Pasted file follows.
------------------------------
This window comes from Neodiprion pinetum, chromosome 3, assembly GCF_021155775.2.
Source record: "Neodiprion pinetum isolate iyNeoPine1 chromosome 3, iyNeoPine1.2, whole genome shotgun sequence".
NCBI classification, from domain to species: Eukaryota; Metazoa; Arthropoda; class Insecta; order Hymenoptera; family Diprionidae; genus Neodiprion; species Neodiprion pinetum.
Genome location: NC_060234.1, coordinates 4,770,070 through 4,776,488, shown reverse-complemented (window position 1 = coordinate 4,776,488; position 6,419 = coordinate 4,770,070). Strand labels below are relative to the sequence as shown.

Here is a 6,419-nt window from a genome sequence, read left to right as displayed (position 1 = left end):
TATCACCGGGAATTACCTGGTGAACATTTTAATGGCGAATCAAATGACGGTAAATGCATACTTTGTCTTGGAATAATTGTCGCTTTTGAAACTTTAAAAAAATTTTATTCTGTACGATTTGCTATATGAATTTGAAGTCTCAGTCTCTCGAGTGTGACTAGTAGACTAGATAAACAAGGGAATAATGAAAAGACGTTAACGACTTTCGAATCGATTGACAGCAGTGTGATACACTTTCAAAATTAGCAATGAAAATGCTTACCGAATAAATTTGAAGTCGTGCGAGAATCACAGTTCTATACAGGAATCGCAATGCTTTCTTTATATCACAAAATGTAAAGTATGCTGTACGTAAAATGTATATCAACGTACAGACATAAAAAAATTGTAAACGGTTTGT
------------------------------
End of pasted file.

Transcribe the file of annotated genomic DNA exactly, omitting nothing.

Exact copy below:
This window comes from Neodiprion pinetum, chromosome 3, assembly GCF_021155775.2.
Source record: "Neodiprion pinetum isolate iyNeoPine1 chromosome 3, iyNeoPine1.2, whole genome shotgun sequence".
NCBI classification, from domain to species: Eukaryota; Metazoa; Arthropoda; class Insecta; order Hymenoptera; family Diprionidae; genus Neodiprion; species Neodiprion pinetum.
Genome location: NC_060234.1, coordinates 4,770,070 through 4,776,488, shown reverse-complemented (window position 1 = coordinate 4,776,488; position 6,419 = coordinate 4,770,070). Strand labels below are relative to the sequence as shown.

Here is a 6,419-nt window from a genome sequence, read left to right as displayed (position 1 = left end):
TATCACCGGGAATTACCTGGTGAACATTTTAATGGCGAATCAAATGACGGTAAATGCATACTTTGTCTTGGAATAATTGTCGCTTTTGAAACTTTAAAAAAATTTTATTCTGTACGATTTGCTATATGAATTTGAAGTCTCAGTCTCTCGAGTGTGACTAGTAGACTAGATAAACAAGGGAATAATGAAAAGACGTTAACGACTTTCGAATCGATTGACAGCAGTGTGATACACTTTCAAAATTAGCAATGAAAATGCTTACCGAATAAATTTGAAGTCGTGCGAGAATCACAGTTCTATACAGGAATCGCAATGCTTTCTTTATATCACAAAATGTAAAGTATGCTGTACGTAAAATGTATATCAACGTACAGACATAAAAAAATTGTAAACGGTTTGT